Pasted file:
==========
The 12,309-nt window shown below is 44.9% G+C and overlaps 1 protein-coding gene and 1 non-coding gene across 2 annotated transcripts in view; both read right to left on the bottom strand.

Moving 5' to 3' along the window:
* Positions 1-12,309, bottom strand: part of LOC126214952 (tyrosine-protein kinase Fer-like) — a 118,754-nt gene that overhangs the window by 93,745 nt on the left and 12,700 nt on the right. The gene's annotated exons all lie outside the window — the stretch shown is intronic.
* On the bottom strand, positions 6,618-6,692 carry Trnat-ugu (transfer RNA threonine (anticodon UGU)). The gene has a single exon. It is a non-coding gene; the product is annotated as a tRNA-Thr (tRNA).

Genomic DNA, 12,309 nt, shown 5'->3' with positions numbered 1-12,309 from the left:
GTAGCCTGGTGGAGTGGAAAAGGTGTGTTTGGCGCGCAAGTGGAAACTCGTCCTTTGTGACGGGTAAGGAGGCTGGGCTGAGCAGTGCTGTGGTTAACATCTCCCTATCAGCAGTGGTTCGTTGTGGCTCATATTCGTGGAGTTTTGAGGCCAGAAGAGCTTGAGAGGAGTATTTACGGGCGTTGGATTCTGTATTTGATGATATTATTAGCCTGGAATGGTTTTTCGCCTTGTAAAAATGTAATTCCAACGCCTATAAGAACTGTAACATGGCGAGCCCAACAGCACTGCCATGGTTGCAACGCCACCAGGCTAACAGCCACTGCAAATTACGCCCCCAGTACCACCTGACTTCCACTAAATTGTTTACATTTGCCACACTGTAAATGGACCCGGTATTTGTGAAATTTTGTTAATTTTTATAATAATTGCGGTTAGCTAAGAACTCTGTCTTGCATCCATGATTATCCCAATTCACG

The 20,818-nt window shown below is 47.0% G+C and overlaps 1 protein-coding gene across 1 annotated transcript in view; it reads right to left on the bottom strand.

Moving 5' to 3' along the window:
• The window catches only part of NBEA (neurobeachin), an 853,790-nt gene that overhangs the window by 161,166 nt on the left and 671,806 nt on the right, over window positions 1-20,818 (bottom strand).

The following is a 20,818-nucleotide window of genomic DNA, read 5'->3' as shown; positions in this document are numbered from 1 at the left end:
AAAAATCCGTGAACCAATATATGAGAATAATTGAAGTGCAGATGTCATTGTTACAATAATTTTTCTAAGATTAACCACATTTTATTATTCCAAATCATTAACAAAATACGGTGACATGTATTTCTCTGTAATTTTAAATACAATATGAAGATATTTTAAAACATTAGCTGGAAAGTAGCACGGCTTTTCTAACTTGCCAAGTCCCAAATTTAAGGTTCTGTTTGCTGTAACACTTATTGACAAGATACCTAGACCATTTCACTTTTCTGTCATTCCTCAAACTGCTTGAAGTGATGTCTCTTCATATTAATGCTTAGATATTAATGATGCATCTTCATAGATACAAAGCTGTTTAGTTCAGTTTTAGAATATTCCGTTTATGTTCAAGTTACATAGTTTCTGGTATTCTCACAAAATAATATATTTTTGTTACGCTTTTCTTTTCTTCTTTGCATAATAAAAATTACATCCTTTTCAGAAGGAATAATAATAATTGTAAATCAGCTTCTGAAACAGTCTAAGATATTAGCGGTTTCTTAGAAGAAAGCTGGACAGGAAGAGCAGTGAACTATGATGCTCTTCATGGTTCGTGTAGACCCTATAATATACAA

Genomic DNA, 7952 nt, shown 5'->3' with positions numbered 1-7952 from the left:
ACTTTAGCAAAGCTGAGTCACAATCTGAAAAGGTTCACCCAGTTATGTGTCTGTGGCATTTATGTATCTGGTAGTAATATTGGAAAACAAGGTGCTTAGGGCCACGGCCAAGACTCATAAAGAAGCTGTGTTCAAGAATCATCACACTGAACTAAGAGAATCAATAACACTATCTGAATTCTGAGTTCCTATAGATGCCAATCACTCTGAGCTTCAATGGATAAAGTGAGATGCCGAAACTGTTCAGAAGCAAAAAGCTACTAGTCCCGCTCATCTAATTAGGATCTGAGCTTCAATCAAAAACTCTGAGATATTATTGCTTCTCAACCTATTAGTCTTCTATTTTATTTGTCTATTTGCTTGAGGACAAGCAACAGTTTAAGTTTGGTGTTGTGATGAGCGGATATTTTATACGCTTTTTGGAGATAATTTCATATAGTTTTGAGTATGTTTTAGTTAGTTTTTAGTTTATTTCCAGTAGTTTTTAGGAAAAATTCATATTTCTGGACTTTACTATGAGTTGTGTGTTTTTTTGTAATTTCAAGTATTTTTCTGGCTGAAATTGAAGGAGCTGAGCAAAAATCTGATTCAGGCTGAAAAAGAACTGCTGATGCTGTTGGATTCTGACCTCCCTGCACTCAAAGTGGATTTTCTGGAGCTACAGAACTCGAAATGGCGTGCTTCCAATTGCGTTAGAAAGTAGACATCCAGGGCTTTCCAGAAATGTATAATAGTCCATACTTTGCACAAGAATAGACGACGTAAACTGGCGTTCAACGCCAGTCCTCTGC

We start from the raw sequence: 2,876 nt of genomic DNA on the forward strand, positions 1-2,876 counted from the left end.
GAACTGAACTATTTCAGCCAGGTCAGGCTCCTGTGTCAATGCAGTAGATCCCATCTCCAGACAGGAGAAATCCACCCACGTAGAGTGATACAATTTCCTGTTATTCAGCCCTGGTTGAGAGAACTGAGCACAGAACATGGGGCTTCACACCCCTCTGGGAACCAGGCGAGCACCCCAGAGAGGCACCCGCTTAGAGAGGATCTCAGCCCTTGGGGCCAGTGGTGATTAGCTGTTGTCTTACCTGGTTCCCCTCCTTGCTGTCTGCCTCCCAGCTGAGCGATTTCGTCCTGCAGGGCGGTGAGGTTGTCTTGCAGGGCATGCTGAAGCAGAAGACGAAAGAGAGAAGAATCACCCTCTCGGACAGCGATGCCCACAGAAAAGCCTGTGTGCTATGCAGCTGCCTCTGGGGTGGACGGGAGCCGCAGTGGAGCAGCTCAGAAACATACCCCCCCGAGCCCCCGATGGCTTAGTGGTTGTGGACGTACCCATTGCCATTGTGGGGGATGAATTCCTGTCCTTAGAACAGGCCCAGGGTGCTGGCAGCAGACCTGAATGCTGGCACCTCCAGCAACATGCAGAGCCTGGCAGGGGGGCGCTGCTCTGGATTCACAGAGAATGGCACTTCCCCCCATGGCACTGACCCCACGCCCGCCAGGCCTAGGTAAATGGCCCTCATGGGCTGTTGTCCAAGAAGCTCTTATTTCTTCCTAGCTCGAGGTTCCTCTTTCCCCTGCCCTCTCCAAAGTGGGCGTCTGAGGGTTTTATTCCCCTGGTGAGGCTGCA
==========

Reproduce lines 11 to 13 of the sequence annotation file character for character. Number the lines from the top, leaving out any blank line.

AAAAATCCGTGAACCAATATATGAGAATAATTGAAGTGCAGATGTCATTGTTACAATAATTTTTCTAAGATTAACCACATTTTATTATTCCAAATCATTAACAAAATACGGTGACATGTATTTCTCTGTAATTTTAAATACAATATGAAGATATTTTAAAACATTAGCTGGAAAGTAGCACGGCTTTTCTAACTTGCCAAGTCCCAAATTTAAGGTTCTGTTTGCTGTAACACTTATTGACAAGATACCTAGACCATTTCACTTTTCTGTCATTCCTCAAACTGCTTGAAGTGATGTCTCTTCATATTAATGCTTAGATATTAATGATGCATCTTCATAGATACAAAGCTGTTTAGTTCAGTTTTAGAATATTCCGTTTATGTTCAAGTTACATAGTTTCTGGTATTCTCACAAAATAATATATTTTTGTTACGCTTTTCTTTTCTTCTTTGCATAATAAAAATTACATCCTTTTCAGAAGGAATAATAATAATTGTAAATCAGCTTCTGAAACAGTCTAAGATATTAGCGGTTTCTTAGAAGAAAGCTGGACAGGAAGAGCAGTGAACTATGATGCTCTTCATGGTTCGTGTAGACCCTATAATATACAA

Genomic DNA, 7952 nt, shown 5'->3' with positions numbered 1-7952 from the left:
ACTTTAGCAAAGCTGAGTCACAATCTGAAAAGGTTCACCCAGTTATGTGTCTGTGGCATTTATGTATCTGGTAGTAATATTGGAAAACAAGGTGCTTAGGGCCACGGCCAAGACTCATAAAGAAGCTGTGTTCAAGAATCATCACACTGAACTAAGAGAATCAATAACACTATCTGAATTCTGAGTTCCTATAGATGCCAATCACTCTGAGCTTCAATGGATAAAGTGAGATGCCGAAACTGTTCAGAAGCAAAAAGCTACTAGTCCCGCTCATCTAATTAGGATCTGAGCTTCAATCAAAAACTCTGAGATATTATTGCTTCTCAACCTATTAGTCTTCTATTTTATTTGTCTATTTGCTTGAGGACAAGCAACAGTTTAAGTTTGGTGTTGTGATGAGCGGATATTTTATACGCTTTTTGGAGATAATTTCATATAGTTTTGAGTATGTTTTAGTTAGTTTTTAGTTTATTTCCAGTAGTTTTTAGGAAAAATTCATATTTCTGGACTTTACTATGAGTTGTGTGTTTTTTTGTAATTTCAAGTATTTTTCTGGCTGAAATTGAAGGAGCTGAGCAAAAATCTGATTCAGGCTGAAAAAGAACTGCTGATGCTGTTGGATTCTGACCTCCCTGCACTCAAAGTGGATTTTCTGGAGCTACAGAACTCGAAATGGCGTGCTTCCAATTGCGTTAGAAAGTAGACATCCAGGGCTTTCCAGAAATGTATAATAGTCCATACTTTGCACAAGAATAGACGACGTAAACTGGCGTTCAACGCCAGTCCTCTGC